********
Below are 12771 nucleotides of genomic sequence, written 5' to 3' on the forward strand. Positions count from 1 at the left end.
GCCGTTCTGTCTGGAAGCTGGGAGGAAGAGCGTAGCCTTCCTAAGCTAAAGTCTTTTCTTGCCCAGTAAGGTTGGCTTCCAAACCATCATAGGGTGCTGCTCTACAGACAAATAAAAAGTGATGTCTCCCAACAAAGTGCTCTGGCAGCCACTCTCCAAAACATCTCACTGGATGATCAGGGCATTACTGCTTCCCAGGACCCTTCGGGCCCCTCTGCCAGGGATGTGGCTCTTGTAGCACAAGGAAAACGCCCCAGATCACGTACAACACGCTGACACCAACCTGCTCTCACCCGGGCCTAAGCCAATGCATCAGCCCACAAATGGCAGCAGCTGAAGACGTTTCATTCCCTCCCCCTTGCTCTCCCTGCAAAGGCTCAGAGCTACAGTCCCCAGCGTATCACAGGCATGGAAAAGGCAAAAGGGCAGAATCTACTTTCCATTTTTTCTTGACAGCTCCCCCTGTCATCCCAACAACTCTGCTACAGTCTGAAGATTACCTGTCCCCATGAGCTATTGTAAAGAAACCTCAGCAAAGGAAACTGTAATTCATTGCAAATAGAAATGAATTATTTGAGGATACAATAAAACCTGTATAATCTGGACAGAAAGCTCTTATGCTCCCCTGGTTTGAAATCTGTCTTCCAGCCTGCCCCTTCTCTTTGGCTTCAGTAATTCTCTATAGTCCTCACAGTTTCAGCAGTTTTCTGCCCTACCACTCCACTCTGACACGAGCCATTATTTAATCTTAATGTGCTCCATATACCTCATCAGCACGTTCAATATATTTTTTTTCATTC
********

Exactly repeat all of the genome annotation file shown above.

Below are 12771 nucleotides of genomic sequence, written 5' to 3' on the forward strand. Positions count from 1 at the left end.
GCCGTTCTGTCTGGAAGCTGGGAGGAAGAGCGTAGCCTTCCTAAGCTAAAGTCTTTTCTTGCCCAGTAAGGTTGGCTTCCAAACCATCATAGGGTGCTGCTCTACAGACAAATAAAAAGTGATGTCTCCCAACAAAGTGCTCTGGCAGCCACTCTCCAAAACATCTCACTGGATGATCAGGGCATTACTGCTTCCCAGGACCCTTCGGGCCCCTCTGCCAGGGATGTGGCTCTTGTAGCACAAGGAAAACGCCCCAGATCACGTACAACACGCTGACACCAACCTGCTCTCACCCGGGCCTAAGCCAATGCATCAGCCCACAAATGGCAGCAGCTGAAGACGTTTCATTCCCTCCCCCTTGCTCTCCCTGCAAAGGCTCAGAGCTACAGTCCCCAGCGTATCACAGGCATGGAAAAGGCAAAAGGGCAGAATCTACTTTCCATTTTTTCTTGACAGCTCCCCCTGTCATCCCAACAACTCTGCTACAGTCTGAAGATTACCTGTCCCCATGAGCTATTGTAAAGAAACCTCAGCAAAGGAAACTGTAATTCATTGCAAATAGAAATGAATTATTTGAGGATACAATAAAACCTGTATAATCTGGACAGAAAGCTCTTATGCTCCCCTGGTTTGAAATCTGTCTTCCAGCCTGCCCCTTCTCTTTGGCTTCAGTAATTCTCTATAGTCCTCACAGTTTCAGCAGTTTTCTGCCCTACCACTCCACTCTGACACGAGCCATTATTTAATCTTAATGTGCTCCATATACCTCATCAGCACGTTCAATATATTTTTTTTCATTC